Inkspill No. 18: Identity Crisis? Read on.

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We all need God, more than we can possibly imagine. Apart from the check of His hand, humans are capable of monstrous things.

I’ve been thinking a lot about the repercussions of decisions I’ve made in the past; things I can’t change. And I’ve come to the conclusion that I’m really not as important as I thought I was. But, miraculously, neither are the mistakes I’ve made.

The opinions of people don’t matter either, whether good or bad, accurate or inaccurate. The only thing that matters is whoever is standing right in front of me — the person who needs to see God and may never find Him if he or she cannot find Jesus in me. That’s what matters: God reaching out to me, me reaching out to others. You might say that opening yourself up to serve the Lord, regardless of how inadequate you feel, is the way to bring life back to your heart when it has been shriveled and dried by the winds of this world. A world which is out to ruin the children of God. A world which has devised a million and one brilliant ways to present us with lies.

The apostle Paul writes in Romans 8:39 that nothing can separate us from the love of God, “which is in Christ Jesus our Lord.” If that love and Jesus Christ are a package deal, then it follows that, if you are a believer, nothing can separate you from Jesus either. That means that if anything appears to be separating the two of you, you are believing an illusion. The brethren of Christ cannot be separated from Him by anything in creation.

Last night, feeling a bit lost, I sat at my piano and began to play the chords of Chris Tomlin’s “Good, Good Father.” A very simple song, one that I’m not always in the mood for, but a phrase stood out to me from the lyrics this time, the way it used to a long time ago.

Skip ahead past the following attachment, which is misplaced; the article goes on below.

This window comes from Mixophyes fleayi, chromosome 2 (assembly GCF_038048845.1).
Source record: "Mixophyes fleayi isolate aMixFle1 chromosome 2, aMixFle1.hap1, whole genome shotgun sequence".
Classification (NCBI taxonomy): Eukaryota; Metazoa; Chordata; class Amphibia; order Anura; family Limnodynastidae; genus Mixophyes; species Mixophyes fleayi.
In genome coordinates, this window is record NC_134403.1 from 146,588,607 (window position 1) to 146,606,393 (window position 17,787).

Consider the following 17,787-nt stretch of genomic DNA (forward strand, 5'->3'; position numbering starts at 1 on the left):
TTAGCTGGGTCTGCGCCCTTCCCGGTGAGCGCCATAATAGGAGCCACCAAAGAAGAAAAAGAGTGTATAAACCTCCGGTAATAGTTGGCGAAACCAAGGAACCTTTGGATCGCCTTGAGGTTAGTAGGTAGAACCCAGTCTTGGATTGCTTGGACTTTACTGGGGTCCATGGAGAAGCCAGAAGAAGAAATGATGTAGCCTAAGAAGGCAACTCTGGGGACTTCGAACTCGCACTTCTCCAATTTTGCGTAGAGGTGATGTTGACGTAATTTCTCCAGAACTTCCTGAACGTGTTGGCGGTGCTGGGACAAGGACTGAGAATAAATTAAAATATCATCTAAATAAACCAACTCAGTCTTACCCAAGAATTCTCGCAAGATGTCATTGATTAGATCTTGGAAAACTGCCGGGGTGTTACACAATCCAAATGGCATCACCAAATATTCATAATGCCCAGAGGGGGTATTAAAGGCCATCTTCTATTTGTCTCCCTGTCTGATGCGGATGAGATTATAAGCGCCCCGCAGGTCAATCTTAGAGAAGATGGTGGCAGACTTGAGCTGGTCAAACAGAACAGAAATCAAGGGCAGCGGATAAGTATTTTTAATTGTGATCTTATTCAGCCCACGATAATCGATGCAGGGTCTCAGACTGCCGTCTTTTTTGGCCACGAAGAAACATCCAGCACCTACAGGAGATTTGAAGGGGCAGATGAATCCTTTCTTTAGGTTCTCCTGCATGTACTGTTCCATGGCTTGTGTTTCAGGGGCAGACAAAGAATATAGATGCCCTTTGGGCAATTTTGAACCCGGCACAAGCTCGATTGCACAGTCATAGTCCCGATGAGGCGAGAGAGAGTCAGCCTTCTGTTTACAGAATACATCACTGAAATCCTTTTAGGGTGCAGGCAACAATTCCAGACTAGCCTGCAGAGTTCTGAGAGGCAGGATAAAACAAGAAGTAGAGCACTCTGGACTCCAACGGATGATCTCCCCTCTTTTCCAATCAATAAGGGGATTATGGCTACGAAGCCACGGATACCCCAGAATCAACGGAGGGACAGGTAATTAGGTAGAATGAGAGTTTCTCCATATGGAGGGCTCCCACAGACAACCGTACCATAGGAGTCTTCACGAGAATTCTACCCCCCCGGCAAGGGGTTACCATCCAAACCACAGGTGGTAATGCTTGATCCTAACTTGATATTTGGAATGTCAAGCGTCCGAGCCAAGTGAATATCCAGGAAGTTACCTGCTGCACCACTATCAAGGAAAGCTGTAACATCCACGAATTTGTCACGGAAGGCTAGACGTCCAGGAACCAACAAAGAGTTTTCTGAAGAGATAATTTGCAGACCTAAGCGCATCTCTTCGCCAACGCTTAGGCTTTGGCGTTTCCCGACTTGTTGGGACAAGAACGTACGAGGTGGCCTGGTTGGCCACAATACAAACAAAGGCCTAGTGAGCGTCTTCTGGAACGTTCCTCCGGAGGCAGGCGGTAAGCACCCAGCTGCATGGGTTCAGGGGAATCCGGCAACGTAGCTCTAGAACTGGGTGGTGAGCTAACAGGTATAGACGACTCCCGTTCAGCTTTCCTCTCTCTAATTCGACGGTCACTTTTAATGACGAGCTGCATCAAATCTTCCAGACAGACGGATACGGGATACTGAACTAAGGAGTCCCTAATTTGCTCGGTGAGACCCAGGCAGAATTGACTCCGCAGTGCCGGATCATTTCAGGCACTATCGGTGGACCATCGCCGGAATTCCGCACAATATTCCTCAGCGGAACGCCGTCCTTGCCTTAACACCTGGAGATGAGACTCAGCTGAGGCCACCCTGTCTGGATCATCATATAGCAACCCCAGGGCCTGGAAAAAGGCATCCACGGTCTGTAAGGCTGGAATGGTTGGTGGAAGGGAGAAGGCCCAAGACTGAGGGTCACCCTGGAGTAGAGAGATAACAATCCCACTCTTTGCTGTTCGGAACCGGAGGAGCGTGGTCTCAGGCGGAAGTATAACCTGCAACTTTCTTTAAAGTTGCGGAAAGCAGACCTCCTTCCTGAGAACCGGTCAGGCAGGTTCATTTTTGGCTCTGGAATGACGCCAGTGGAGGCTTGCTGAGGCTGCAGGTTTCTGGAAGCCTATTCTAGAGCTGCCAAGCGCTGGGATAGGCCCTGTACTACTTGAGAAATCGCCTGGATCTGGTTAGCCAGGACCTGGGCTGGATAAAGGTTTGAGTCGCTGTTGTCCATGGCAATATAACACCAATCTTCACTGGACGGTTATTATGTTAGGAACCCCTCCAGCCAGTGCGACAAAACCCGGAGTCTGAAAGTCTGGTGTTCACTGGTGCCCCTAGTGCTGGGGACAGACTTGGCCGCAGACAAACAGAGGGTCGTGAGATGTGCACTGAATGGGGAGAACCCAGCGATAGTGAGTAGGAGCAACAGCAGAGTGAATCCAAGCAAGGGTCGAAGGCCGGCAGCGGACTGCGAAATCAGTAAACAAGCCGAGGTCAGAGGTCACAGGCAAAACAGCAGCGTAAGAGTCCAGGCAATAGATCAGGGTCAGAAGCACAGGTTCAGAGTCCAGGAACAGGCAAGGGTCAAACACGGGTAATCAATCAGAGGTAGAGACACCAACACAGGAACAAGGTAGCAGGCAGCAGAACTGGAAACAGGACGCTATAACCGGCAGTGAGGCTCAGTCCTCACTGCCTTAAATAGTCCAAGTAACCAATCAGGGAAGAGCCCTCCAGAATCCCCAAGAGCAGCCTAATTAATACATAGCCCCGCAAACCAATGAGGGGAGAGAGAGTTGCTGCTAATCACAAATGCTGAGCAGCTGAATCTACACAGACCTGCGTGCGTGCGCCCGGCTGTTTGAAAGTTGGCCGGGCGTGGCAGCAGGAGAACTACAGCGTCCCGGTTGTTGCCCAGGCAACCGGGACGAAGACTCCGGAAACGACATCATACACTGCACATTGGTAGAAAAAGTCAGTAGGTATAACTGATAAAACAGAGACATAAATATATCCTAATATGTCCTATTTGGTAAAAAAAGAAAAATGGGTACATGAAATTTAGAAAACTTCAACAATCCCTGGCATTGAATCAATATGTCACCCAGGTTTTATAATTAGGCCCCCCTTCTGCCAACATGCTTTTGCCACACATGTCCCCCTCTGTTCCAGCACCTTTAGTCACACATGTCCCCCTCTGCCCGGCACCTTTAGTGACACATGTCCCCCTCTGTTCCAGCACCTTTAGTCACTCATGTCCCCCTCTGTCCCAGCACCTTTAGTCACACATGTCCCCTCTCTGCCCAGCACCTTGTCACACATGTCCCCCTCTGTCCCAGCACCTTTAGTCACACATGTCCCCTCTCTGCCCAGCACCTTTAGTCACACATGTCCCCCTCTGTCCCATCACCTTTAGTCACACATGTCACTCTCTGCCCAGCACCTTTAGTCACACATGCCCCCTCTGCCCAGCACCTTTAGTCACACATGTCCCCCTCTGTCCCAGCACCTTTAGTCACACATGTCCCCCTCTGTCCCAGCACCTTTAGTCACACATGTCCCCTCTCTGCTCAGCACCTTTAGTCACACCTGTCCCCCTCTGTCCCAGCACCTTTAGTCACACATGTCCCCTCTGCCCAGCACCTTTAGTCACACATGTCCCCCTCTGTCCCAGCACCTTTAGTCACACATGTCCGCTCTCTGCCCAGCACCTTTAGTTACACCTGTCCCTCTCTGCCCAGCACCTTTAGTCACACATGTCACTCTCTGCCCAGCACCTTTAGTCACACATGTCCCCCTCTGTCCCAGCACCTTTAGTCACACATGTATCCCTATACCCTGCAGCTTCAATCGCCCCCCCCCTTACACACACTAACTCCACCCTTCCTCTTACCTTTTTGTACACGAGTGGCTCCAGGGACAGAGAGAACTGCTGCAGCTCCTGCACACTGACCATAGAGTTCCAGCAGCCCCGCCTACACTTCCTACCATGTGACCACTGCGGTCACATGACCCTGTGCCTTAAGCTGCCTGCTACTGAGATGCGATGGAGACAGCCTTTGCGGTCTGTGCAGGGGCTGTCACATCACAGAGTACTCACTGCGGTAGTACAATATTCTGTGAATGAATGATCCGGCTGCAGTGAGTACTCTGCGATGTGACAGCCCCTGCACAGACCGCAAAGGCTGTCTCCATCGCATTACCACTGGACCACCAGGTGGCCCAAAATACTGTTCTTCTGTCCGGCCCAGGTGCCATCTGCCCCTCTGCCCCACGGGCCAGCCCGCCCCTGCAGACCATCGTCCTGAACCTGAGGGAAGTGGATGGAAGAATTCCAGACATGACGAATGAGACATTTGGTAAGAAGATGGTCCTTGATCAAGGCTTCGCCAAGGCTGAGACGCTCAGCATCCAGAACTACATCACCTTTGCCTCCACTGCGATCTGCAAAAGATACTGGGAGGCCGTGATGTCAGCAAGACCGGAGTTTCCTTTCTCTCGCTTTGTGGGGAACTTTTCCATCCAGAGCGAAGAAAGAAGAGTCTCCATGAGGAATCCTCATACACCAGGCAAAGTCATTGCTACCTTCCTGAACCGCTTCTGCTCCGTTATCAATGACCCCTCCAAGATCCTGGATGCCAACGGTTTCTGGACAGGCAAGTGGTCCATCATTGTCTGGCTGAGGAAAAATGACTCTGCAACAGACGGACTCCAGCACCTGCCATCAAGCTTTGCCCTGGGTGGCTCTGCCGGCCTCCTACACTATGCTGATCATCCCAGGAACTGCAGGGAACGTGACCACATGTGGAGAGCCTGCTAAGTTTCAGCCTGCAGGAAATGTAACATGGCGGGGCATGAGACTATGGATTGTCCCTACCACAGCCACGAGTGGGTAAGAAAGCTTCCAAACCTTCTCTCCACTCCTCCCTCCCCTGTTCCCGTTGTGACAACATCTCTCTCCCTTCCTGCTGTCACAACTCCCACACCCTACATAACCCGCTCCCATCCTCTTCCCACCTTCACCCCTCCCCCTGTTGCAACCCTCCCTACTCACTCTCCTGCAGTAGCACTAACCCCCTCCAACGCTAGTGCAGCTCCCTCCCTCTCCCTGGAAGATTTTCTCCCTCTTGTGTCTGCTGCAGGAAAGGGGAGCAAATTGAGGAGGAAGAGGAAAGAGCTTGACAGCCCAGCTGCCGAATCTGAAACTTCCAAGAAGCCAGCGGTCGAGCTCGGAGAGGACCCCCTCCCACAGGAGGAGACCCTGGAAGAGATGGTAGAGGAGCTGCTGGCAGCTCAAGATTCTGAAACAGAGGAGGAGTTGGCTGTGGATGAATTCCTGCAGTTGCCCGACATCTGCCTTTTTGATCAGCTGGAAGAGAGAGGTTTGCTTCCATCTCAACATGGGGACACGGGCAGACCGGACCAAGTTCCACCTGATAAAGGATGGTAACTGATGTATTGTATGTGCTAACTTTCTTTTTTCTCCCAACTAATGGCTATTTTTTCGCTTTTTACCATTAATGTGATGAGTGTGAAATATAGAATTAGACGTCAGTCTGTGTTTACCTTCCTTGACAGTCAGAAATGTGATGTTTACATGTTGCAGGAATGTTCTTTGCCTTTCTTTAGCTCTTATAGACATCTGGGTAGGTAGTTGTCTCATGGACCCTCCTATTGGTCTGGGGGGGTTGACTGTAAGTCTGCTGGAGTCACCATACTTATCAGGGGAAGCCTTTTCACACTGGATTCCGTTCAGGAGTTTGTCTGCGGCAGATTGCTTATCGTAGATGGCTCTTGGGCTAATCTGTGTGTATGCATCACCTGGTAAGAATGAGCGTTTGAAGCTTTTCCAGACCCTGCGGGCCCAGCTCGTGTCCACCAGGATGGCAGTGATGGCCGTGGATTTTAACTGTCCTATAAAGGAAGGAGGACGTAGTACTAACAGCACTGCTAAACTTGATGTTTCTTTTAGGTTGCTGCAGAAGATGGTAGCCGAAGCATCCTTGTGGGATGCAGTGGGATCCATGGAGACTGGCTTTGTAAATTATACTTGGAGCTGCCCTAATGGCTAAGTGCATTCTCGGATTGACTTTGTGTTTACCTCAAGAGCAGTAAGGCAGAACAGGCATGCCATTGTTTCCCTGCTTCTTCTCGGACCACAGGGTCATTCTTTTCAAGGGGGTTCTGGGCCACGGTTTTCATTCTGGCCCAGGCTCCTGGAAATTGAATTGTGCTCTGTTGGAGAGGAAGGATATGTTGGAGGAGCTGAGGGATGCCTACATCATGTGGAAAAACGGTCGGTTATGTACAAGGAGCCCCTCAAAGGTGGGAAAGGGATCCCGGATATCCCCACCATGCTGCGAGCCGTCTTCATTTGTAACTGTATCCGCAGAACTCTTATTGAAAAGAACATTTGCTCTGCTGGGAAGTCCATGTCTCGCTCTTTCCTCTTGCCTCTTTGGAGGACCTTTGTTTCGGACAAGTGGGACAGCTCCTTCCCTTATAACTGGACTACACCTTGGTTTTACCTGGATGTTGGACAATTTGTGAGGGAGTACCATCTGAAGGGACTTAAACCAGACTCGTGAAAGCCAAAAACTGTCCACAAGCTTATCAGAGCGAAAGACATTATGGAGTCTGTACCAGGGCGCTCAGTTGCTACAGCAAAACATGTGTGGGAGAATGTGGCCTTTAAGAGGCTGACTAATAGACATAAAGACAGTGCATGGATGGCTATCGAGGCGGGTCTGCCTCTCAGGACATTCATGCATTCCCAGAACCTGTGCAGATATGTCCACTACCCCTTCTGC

“I’m loved by you/it’s who I am …”

Who I am. A statement of identity. I remembered suddenly that I, as a human being, will always be lost until I understand who I am.

Saint John referred to himself several times in the gospel of John, but never by that name. Instead, he called himself “the one that Jesus loved.” He lost himself in one phrase. As far as he was concerned, that was his name.

John didn’t mean that Jesus did not love each of his disciples with equal intensity. He simply had a revelation of the all-consuming nature of the love of God, and he was willing to give up his own name and his old identity in order to embrace it. Just read the book of First John and you’ll see what love meant to this man — and what it means for all of us who believe in Jesus Christ.

If you want to draw close to God and move forward in the kind of service you were born for, you should know who you are. And who you are not:

You are not your job. You aren’t the college you went to, the friends you have, or the color you dye your hair. You aren’t your parents or your grandparents. You will never find yourself in your talents and abilities, in your possessions or even in the callings you receive from God. The core of you is simply this: